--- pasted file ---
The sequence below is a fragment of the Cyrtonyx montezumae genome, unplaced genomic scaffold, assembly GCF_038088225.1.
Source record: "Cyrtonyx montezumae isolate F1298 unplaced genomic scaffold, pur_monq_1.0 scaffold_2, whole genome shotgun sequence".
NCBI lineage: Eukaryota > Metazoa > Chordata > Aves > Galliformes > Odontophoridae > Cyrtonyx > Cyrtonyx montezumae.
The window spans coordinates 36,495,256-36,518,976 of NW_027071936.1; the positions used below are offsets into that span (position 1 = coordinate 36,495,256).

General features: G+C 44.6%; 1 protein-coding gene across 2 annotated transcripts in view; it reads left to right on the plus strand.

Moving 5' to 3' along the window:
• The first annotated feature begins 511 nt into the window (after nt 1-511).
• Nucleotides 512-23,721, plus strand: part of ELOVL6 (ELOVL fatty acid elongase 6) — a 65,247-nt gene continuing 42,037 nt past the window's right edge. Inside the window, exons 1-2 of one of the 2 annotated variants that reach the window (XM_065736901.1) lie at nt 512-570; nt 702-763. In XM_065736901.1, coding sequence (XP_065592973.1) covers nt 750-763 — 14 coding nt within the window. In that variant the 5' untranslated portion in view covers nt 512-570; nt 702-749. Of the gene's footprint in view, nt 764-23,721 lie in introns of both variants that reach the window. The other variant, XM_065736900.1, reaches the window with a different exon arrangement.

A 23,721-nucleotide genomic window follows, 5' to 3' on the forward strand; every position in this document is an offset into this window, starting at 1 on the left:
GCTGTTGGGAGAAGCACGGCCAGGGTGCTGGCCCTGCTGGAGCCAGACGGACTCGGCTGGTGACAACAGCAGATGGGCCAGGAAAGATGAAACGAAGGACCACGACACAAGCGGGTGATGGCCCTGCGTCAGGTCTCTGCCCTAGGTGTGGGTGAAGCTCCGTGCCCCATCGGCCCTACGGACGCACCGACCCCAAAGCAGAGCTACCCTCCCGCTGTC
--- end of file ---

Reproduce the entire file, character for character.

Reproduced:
The sequence below is a fragment of the Cyrtonyx montezumae genome, unplaced genomic scaffold, assembly GCF_038088225.1.
Source record: "Cyrtonyx montezumae isolate F1298 unplaced genomic scaffold, pur_monq_1.0 scaffold_2, whole genome shotgun sequence".
NCBI lineage: Eukaryota > Metazoa > Chordata > Aves > Galliformes > Odontophoridae > Cyrtonyx > Cyrtonyx montezumae.
The window spans coordinates 36,495,256-36,518,976 of NW_027071936.1; the positions used below are offsets into that span (position 1 = coordinate 36,495,256).

General features: G+C 44.6%; 1 protein-coding gene across 2 annotated transcripts in view; it reads left to right on the plus strand.

Moving 5' to 3' along the window:
• The first annotated feature begins 511 nt into the window (after nt 1-511).
• Nucleotides 512-23,721, plus strand: part of ELOVL6 (ELOVL fatty acid elongase 6) — a 65,247-nt gene continuing 42,037 nt past the window's right edge. Inside the window, exons 1-2 of one of the 2 annotated variants that reach the window (XM_065736901.1) lie at nt 512-570; nt 702-763. In XM_065736901.1, coding sequence (XP_065592973.1) covers nt 750-763 — 14 coding nt within the window. In that variant the 5' untranslated portion in view covers nt 512-570; nt 702-749. Of the gene's footprint in view, nt 764-23,721 lie in introns of both variants that reach the window. The other variant, XM_065736900.1, reaches the window with a different exon arrangement.

A 23,721-nucleotide genomic window follows, 5' to 3' on the forward strand; every position in this document is an offset into this window, starting at 1 on the left:
GCTGTTGGGAGAAGCACGGCCAGGGTGCTGGCCCTGCTGGAGCCAGACGGACTCGGCTGGTGACAACAGCAGATGGGCCAGGAAAGATGAAACGAAGGACCACGACACAAGCGGGTGATGGCCCTGCGTCAGGTCTCTGCCCTAGGTGTGGGTGAAGCTCCGTGCCCCATCGGCCCTACGGACGCACCGACCCCAAAGCAGAGCTACCCTCCCGCTGTC